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dark complexity; or, to give back to the Athanasians a word which they have flung at Unitarians, an "Artifice." Their unity resembles the harmony produced by an old monk's treble note, my nurse's lullaby, and my grandmother's recitative; ours is the voice of nature from her thousand and ten thousand realms, blended with the halleluiahs of Revelation, and ascending in one mighty volume of sound to the throne of the Eternal.

The title of Unitarian Christian, therefore, is one to which we have the first and most indisputable claim We hope to see it more extensively embraced, and that those who have received the name of Arians or Socinians, will lay aside such appellations, and assume that of Unitarians, or Bible Christians; and not circumscribe themselves within a circle drawn by any uninspired mortal whatever, since one is our master, even Christ. Let us stand on a space so broad, that it will include all who believe in the strict unity of Jehovah, and in his only Son, Jesus Christ our Lord.

When the Author referred to Priestley, he might have known that he was giving an occasion to the orthodox, for repeating the illiberal reflections with which they still continue to assail that great and injured name. Priestley may have fallen into errors, (who has not?) by trusting more to the fidelity of others, than to his own patient investigation. He was in none as to the fact for which he was quoted. When he did err, his error was that of an HONEST MAN. A mitre would not have tempted him to deviate a hair's breadth from what he regarded as the strict line of truth. With him there was no shuffling nor tampering, nor special pleading against the dictates of his own conscience. He entered the field of controversy, not as a prize-fighter, determined to overcome his antagonist whether by force or guile. He fought not in "a coat of darkness," with the poisoned weapons of insinuation and personality. The arrows of malevolence were never lodged in his quiver. He disdained to assail the character of his antagonist, when he should be combating his argument; and he would have scorned the victory that was not fairly won, for he was an honest man.*

"Let Dr. Priestley be confuted where he is mistaken; let him be exposed where he is superficial; let him be repressed where he is dogmatical; let him be rebuked where he is censorious; but let not his attainments be depreciated, because they are numerous almost without a parallel ;-let not his talents be ridiculed, because they are superlatively great; let not his morals be vilified, because they are correct without austerity, and exemplary without ostentation."-Dr. Parr.

"From him," says the Rev. Robert Hall, "the poisoned arrow will fall pointless." Will it not sometimes recoil, and wound the hand from which it flew ?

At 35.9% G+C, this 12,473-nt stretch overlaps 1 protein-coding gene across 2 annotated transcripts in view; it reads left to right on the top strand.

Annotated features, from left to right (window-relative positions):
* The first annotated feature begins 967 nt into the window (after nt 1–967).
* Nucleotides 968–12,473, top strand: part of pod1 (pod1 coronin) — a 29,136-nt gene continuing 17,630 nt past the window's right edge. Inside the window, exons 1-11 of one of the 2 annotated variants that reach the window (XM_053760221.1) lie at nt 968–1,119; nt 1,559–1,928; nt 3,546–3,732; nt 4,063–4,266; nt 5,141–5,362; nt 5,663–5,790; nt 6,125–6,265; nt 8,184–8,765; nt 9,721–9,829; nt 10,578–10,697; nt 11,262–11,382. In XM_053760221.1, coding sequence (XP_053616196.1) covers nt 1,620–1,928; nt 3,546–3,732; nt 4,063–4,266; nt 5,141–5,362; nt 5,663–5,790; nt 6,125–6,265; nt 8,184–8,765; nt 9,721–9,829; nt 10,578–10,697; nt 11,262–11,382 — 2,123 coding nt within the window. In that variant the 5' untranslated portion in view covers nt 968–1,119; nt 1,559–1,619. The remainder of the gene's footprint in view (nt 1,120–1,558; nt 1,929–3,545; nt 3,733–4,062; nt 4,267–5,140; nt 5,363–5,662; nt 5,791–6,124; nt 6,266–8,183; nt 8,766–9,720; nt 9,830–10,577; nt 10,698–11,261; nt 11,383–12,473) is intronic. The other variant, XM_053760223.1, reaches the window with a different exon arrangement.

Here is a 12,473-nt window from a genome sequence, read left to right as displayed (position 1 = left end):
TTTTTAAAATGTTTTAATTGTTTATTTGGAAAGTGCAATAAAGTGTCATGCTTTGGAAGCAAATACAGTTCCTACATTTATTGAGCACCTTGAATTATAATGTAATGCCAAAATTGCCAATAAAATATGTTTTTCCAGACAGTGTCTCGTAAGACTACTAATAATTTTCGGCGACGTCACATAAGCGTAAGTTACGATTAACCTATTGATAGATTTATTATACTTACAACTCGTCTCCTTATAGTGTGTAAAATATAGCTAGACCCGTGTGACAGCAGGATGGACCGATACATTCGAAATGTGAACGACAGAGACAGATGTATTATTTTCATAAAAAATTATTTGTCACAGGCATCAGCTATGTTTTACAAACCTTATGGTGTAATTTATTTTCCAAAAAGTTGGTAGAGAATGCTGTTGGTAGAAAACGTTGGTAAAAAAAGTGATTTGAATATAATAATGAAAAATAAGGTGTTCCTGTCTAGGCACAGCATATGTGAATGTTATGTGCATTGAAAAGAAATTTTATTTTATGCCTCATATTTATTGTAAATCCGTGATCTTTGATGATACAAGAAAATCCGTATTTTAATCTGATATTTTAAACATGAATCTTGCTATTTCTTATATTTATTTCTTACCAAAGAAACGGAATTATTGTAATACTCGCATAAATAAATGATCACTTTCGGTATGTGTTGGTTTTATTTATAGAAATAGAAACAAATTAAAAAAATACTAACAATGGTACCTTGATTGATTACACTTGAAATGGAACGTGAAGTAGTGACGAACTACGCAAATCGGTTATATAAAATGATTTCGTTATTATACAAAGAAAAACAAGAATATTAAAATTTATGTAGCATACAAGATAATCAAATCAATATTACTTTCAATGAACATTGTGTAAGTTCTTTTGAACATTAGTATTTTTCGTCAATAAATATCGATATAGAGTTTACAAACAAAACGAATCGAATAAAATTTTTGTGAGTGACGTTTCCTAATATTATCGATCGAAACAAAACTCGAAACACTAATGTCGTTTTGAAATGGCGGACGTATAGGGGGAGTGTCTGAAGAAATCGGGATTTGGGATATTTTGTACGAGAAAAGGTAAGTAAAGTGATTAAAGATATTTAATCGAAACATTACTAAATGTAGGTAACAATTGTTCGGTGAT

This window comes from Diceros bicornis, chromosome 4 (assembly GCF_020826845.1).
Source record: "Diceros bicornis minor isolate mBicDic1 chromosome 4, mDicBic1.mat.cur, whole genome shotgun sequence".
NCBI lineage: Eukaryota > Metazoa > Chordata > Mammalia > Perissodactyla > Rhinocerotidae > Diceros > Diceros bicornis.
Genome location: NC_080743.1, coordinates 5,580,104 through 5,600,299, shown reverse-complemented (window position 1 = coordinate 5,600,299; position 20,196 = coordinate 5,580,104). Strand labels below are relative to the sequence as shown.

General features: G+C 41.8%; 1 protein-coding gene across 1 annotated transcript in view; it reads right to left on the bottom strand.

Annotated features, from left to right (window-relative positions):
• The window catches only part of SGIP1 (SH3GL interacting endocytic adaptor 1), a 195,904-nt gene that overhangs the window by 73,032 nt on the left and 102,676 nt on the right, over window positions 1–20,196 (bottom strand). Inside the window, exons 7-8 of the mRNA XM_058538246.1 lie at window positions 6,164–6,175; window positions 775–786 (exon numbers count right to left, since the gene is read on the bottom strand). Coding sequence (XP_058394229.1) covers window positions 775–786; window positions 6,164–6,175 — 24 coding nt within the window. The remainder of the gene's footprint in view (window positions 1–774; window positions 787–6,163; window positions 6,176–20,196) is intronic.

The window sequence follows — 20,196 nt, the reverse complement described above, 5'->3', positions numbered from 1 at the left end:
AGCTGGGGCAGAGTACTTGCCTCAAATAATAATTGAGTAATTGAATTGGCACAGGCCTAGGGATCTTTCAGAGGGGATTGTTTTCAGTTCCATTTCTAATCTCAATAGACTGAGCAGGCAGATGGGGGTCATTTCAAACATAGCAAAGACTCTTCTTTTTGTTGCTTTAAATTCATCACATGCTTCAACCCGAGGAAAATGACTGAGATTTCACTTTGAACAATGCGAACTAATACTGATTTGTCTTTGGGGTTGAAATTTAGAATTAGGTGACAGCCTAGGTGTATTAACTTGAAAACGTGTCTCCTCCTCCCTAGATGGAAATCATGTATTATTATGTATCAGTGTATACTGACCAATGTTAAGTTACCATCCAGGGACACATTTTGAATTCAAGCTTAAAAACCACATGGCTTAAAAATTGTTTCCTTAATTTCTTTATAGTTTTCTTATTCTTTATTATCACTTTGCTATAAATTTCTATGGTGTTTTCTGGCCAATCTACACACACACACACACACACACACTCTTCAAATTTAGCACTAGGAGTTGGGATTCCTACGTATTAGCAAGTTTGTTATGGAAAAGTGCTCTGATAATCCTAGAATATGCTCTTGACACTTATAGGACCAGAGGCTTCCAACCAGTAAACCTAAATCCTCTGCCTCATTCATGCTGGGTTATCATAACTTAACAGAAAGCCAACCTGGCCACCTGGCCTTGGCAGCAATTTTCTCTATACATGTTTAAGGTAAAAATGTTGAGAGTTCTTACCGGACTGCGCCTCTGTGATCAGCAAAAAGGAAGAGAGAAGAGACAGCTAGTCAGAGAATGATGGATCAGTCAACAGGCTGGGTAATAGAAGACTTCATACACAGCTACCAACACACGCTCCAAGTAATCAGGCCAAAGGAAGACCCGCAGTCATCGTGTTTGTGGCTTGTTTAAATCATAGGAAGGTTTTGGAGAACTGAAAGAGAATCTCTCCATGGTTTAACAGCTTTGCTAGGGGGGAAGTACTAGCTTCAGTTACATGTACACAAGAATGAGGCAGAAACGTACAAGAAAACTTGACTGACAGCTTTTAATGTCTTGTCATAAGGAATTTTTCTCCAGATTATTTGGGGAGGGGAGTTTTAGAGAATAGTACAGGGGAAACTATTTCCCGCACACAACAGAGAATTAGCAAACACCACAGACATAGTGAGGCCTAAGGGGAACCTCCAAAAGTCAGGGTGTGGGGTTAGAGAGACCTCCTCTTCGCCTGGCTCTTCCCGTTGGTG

In Hutton's Phil. and Math. Dictionary, 2nd Ed. is inserted, "The following faithful portrait of a man, whose character has been grossly misrepresented by interested enemies, and misconceived by a deluded public.

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The "Christian Examiner," who has declared Priestley to be of no authority in Ecclesiastical History, joins with an “ Éclectic Reviewer" in lauding Bishop Bull, as affording unanswerable proofs against Lindsey, Belsham, and all who affirm with Priestley, that the majority of Christians were Unitarians, prior to the Council of Nice. Has either of the learned gentlemen, who speak thus confidently of Bull, as their champion, ever read his works? If he has, he will meet some quotations, in the following Essay, which he will recognize to be genuine; and which will shew that those who have his works before them, need not travel far for a confirmation of the opinion expressed by Priestley.*

He was a patient, indefatigable disputant in theology, a sincere and zealous Christian, a serious and rational preacher of the practical morality of religion, without the least pretension to, or affectation of, oratorical ornaments. His mind embraced the whole extent of knowledge and literature in his closet; but in the affairs of the world, he was a plain, uninformed, unaccomplished, honest man. What he believed to be true, he thought it his duty to propagate, without any regard to his own interest, or the prejudices of mankind; but being overpowered by calumny and oppression, he was compelled to seek a residence among strangers, and leave his principles and character to the impartial judgment of posterity."

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The Rev. J. Kentish, of Birmingham, in the notes to his excellent Sermon on the Death of Belsham, justly observes, that "the name of Priestley is now gathering, although it has not yet gathered all its fame."

"At ultimi nepotes,→

Et cordatior ætas,

Juđicia rebus æquiora forsitan,

Adhibebit, integro sinu;

Tum, livore sepulto,

Si quid meremur, sana posteritas sciet."

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To this apt quotation, we may add another almost as appropriate,

Crescit, occulto velut arbor ævo,

Fama Priestlæi.

Those who read Bull, ought also to read "Ante-Nicenismus, sive Tes timonia Patrum qui scripserunt ante Concilium Nicenum, &c. Cosmopoli, Anno 1694." Disquisitiones Modestæ in Clarissimi Bulli Defensionem Fidei Nicena. Authore Daniele WHITBY, D.D. Lond. 1718. and Wakefield's Enquiry into opinions concerning the person of Christ.

No wiiter is more easily refuted than Bull. He refutes and contradicts himself; a common practice with the disciples of Athanasius. The views of Bull are justly characterised in the following extracts from a valuable work on the divinity of Christ, by Robert Perceval, M.D. a physician of Dublin, of great learning, and piety, and of long-established and well-merited professional celebrity.